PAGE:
Construction on the Summerhouse began in 1879 and was completed in late 1880 or early 1881 by landscape architect Frederick Law Olmsted.
Frederick Law Olmsted was appointed by Congress in 1874 to develop and improve the Capitol Grounds, which had been enlarged in response to the addition of the north and south wings of the U.S. Capitol. He included the Summerhouse in response to complaints that visitors to the Capitol Building could not find water or a place to rest on their journey. In addition, he designed it as a setting for decorative vegetation.
The Summerhouse is constructed in the form of an open hexagon. The red brick used for its walls is laid in geometric and artistic patterns, forming volutes and other shapes, and taking on a "basket-weave" texture on the exterior walls on either side of each doorway. Some of the bricks have been carved or shaped to contribute to the design's overall effect. Arched doorways, each fitted with wrought-iron gates and flanked by small windows, occupy three of the building's six walls.
Inside, stone benches with armrests alternate with the doorways and provide seating for 22 people; the benches are shaded and sheltered by projecting roofs of red Spanish mission tile. Above each bench is a large oval window flanked by decorative niches, each niche with a different design of intertwined scrollwork. Two of the three windows are filled by thick stone panels with octagonal perforations; the third, ornamented with a wrought-iron grille, affords a view into a small grotto, where a stream of water falls and splashes over the rocks. Each doorway offers a different view as well, one facing a tall hedge, one looking up at the Capitol, and one looking across the Capitol's west lawn toward the Mall.
The fountain in the center of the building originally provided drinking water piped from a spring. The six small metal fittings around the fountain's upper perimeter secured chains that are believed to have held drinking cups or ladles. Three individual drinking fountains connected to the filtered city water supply now provide drinking water, and the central fountain is used only for display.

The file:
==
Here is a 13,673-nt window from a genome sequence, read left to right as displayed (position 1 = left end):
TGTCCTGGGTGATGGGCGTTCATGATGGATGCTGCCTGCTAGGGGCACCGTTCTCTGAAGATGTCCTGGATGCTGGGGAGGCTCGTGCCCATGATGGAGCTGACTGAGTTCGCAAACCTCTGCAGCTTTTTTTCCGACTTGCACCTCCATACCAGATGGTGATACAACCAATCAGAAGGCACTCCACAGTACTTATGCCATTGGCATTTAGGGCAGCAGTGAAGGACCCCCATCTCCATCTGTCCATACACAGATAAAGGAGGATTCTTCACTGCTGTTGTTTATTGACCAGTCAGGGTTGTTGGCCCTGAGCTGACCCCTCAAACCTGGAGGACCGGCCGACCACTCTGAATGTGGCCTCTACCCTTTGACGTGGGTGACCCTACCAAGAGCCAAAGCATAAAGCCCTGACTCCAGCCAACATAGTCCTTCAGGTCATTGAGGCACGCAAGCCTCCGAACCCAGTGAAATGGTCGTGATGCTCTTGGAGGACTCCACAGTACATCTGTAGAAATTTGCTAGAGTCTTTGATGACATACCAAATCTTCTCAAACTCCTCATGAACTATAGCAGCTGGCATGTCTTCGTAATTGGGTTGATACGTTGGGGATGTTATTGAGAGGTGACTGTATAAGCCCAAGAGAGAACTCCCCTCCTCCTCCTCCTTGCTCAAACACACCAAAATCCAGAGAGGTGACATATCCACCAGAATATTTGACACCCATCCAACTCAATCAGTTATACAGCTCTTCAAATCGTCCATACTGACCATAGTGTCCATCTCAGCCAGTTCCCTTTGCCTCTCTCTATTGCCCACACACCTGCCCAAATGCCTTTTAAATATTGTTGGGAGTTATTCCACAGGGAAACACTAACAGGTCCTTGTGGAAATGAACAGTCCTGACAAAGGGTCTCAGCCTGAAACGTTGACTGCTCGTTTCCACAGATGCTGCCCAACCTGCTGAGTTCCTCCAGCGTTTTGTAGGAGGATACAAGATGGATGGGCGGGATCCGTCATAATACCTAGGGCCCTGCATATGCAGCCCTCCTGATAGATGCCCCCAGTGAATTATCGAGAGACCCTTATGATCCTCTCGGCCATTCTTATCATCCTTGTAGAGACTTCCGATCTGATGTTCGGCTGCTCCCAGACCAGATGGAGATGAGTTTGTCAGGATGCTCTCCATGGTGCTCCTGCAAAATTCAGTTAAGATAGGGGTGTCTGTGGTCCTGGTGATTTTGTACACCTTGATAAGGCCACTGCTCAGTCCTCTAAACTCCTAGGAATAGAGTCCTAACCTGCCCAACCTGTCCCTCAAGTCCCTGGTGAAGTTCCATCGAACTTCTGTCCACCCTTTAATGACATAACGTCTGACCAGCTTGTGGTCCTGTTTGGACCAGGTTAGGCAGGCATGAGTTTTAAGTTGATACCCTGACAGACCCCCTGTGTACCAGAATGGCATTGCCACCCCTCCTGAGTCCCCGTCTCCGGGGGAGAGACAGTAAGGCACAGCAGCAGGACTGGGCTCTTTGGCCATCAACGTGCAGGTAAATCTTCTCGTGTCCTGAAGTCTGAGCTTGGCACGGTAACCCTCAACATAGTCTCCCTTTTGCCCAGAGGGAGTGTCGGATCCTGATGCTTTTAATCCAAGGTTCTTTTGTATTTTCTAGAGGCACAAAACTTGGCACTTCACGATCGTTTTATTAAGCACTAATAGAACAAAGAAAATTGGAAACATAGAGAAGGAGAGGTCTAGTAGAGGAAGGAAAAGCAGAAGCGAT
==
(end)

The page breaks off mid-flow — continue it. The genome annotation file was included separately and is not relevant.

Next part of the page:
The water supply for the grotto was originally provided by a runoff stream from a drinking fountain at the Capitol's west entrance. Later, a city-water stream was made to flow over the rocks.
Olmsted was concerned that the Summerhouse not intrude upon the Capitol's landscape, but he was also careful to ensure that it was sufficiently public to prevent its use for improper purposes. Several of his letters show his active interest in the progress of the building and its landscaping. Most of these were written to F.H. Cobb, the engineer in charge of the Capitol Grounds. They range in content from Olmsted's attempts to secure the construction drawings from the draftsman, to his desire that progress be accelerated, to his instructions about mulching the shrubbery.
The letters also indicate areas in which the completed structure differed from his plans. For example, Olmsted intended that the overflow from the Summerhouse's fountain should operate a small device called the "carillon" to produce soft musical chimes; however, the device could not be made to work properly and so was never installed.
Olmsted originally planned two Summerhouses for the Capitol Grounds (references in two of his letters identify a northern and a southern Summerhouse); however, congressional objections to the northern Summerhouse before its completion prevented the construction of the southern one.